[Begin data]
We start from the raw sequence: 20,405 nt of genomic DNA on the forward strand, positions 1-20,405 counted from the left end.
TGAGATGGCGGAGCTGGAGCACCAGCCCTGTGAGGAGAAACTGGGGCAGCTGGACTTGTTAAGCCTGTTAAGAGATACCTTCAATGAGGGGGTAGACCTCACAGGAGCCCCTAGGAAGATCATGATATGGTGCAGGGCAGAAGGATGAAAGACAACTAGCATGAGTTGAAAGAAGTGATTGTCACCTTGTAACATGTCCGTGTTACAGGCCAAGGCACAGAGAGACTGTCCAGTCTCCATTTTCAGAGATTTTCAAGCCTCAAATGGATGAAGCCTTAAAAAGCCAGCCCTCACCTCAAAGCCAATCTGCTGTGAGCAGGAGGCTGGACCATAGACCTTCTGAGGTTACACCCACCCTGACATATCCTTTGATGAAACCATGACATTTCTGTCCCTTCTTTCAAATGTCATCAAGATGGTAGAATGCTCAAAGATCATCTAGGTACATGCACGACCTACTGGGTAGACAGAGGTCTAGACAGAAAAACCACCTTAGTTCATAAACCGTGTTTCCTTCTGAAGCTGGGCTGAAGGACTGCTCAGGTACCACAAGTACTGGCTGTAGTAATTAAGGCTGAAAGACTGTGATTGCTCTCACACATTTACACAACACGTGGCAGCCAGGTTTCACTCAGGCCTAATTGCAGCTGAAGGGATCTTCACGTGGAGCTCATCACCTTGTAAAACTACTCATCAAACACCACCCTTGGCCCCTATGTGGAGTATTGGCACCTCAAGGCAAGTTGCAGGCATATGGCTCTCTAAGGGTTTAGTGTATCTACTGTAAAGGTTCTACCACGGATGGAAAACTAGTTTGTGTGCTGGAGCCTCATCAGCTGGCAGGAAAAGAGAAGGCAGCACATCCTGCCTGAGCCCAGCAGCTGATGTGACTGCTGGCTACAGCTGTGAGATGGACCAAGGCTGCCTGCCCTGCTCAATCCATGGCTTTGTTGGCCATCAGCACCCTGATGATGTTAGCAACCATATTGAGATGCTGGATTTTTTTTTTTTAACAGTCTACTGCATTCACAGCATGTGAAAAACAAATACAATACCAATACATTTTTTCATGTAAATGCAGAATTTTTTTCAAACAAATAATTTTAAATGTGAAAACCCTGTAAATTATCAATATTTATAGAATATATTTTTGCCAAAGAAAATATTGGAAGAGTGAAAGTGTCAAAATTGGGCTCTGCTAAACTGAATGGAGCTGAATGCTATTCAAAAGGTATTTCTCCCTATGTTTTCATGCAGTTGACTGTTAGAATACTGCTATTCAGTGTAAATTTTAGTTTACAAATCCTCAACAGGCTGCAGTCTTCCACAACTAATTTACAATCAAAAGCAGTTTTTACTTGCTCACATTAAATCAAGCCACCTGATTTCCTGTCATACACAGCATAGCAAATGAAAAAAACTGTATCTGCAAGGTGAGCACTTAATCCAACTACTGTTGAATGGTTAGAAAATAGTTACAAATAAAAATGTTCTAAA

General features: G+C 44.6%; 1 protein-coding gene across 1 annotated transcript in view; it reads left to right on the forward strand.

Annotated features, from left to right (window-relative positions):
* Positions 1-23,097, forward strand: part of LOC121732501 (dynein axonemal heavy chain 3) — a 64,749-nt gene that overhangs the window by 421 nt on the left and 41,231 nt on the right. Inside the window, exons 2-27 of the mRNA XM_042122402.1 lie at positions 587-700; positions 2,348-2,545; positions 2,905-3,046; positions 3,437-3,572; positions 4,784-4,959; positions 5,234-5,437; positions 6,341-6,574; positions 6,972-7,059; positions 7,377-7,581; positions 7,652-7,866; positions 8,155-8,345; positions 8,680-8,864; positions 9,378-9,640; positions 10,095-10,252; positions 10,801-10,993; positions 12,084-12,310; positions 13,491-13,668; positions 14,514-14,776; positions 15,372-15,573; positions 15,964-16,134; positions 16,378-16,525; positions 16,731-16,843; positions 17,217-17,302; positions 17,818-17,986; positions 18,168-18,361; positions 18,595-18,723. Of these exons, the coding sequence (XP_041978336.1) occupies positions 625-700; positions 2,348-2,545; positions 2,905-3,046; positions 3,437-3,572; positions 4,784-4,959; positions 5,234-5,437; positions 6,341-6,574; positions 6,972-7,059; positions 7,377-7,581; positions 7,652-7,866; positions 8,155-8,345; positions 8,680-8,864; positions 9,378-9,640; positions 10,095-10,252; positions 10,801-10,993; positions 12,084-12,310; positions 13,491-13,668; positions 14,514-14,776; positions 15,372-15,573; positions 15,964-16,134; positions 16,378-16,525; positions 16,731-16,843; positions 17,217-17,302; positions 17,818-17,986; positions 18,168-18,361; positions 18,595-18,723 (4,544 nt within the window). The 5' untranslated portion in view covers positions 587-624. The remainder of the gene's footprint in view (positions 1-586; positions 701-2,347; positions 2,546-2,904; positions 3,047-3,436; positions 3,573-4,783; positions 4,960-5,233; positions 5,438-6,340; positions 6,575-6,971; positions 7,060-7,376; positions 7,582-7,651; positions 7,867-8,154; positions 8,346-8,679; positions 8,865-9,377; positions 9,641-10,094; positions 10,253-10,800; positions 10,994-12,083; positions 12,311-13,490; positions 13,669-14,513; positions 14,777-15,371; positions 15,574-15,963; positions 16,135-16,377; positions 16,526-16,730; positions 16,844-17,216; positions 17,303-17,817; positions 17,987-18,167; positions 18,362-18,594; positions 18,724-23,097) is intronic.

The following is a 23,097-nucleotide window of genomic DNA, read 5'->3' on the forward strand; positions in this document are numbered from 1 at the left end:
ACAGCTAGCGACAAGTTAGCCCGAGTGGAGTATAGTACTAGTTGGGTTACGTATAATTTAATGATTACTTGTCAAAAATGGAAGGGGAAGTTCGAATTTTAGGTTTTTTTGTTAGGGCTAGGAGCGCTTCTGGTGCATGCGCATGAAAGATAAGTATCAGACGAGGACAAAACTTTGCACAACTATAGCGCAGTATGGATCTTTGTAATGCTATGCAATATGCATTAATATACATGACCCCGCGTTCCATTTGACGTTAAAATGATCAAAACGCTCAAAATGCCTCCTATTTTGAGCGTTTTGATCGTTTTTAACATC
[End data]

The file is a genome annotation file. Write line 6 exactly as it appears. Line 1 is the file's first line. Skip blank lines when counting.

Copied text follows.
The following is a 23,097-nucleotide window of genomic DNA, read 5'->3' on the forward strand; positions in this document are numbered from 1 at the left end: